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Trumbull Dishes Up Three Takes On The Economy At Business Breakfast

Rina Bakalar, Director of Economic Development in Trumbull Photo Credit: Roy Fuchs
Trumbull First Selectman Tim Herbst Photo Credit: Roy Fuchs
CBIA Economist Peter Gioia praised the economic growth in Connecticut, but criticized the fiscal decisions made in Hartford. Photo Credit: Roy Fuchs
Robert Scinto, a corporate real estate developer, receives the Corporate Success Award from First Selectman Tim Herbst at the breakfast. Photo Credit: Roy Fuchs

TRUMBULL, Conn. — Trumbull is taking a new, more aggressive posture toward business — with the motto “Trumbull Is Working For You” replacing a more modest “Open for Business.”

With that in mind, Trumbull Director of Economic Development Rina Bakalar welcomed 150 people for breakfast last week at the Trumbull Marriott to thank them for their contributions, and to hear from Peter Gioia, economist for Connecticut Business & Industry Association, on the state’s economy and its challenges.

First Selectman Tim Herbst opened the Trumbull's Economic Development Breakfast, telling the group that the town is a “partner, not an adversary” for business, that “we provide a concierge level of service,” that the commercial Grand List has grown by 10.5 percent over the last six years, and that the town’s financial condition is “very strong.”

Gioia called the state’s economy “significantly improved since the Great Recession of 2007.”

“I’m extremely bullish,” he said, pointing out that the state has enormous economic potential.

But the biggest downside is “public policies that come out of Hartford, particularly in controlling our fiscal situation,” he said.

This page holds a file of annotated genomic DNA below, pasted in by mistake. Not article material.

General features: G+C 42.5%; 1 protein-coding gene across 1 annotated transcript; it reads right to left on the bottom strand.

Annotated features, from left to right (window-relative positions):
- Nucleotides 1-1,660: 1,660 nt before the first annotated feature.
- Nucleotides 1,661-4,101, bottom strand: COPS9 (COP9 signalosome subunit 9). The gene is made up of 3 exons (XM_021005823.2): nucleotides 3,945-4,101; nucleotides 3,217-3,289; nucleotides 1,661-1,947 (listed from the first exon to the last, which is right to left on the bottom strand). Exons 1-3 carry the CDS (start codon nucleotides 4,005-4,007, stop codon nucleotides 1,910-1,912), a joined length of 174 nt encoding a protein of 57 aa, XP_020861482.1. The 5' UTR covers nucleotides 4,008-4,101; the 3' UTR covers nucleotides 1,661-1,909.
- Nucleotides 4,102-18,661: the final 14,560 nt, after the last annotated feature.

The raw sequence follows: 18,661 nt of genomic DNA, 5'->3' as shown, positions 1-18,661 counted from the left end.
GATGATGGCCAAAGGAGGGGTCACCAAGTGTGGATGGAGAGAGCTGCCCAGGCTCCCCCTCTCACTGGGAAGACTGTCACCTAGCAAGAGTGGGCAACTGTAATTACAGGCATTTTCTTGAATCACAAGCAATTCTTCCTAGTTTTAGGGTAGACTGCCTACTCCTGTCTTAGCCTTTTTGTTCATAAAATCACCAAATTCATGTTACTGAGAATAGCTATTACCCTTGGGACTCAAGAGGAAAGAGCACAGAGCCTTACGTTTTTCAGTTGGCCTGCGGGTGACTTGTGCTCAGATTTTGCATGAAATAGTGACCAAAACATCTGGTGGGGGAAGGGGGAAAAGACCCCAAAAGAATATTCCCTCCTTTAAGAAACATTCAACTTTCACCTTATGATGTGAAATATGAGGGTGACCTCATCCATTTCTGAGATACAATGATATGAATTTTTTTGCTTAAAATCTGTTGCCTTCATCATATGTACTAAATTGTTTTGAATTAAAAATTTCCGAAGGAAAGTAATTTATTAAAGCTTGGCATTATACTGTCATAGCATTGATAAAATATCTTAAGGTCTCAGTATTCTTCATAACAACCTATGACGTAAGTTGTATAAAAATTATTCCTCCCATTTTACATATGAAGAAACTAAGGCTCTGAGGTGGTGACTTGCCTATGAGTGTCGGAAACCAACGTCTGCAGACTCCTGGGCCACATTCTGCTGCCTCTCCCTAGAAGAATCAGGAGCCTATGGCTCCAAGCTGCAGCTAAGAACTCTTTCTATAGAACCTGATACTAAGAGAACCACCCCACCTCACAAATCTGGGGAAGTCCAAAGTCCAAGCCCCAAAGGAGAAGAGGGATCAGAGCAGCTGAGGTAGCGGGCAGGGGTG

But one big plus for the state is the growth of manufacturing. Gov. Dannel Malloy signed an agreement that will keep Sikorsky in Stratford and create thousands of jobs over the next 10 years.

And that will feed many, many subcontractors. Some 1,000 subcontractors produce about 80 percent of Pratt & Whitney’s aircraft engines and half of the products Sikorsky and Electric Boat make. And every direct job creates two to five others.

About the economy, Gioia said the state has “a very benign interest rate environment, with enormous amounts of credit available. … This helps housing … which is beginning to recover. … Starts are up, and prices are beginning to appreciate.”

He also pointed out that consumers are spending, and gas prices are far lower than in 2014.

Gioia said 60 percent of small businesses say they expect to add jobs in next 12 months, and three-quarters are producing a new product or service every year.

Looking ahead, he called next month's election of members of the General Assembly important because it “directly affects you, your business and your family.”

Will the new legislature help create jobs and grow businesses, or will it introduce “crazy bill after crazy bill” that end up worrying businesses and influencing companies to invest elsewhere? From the business side, a more predictable and reasonable fiscal approach is needed, Gioia said.

The greatest of our challenges is “a self-inflicted wound, our state budget deficit,” he said. Malloy and the legislature made the right decision last year by eliminating a $900 million-plus deficit without a tax increase.

Responding to a question about challenges, he called for increased support for education, particularly in the STEM fields, and continued investment in our existing businesses — financial services, bioscience and manufacturing — which, in turn, create retail, services and health care jobs. “If they’re not healthy there’s no way the rest of the economy can be healthy,” Gioia said.

He called the development of technical schools “critical” given that Pratt & Whitney, Sikorsky and EB will hire 20,000 people over the next 10 years, plus those hired by subcontractors.

The final order of business the presentation of the Corporate Success Award to Robert Scinto. Herbst commended Scinto, a commercial real estate property developer, for the “quality and excellence of his projects.”

Accepting the award, Scinto offered another take on Connecticut’s economy. “Not one of my 335 tenants has asked for more space over the past year, and half wanted less,” he said. He blamed this on the state’s “death tax … the No.1 problem … You “don’t want to die in Connecticut.”

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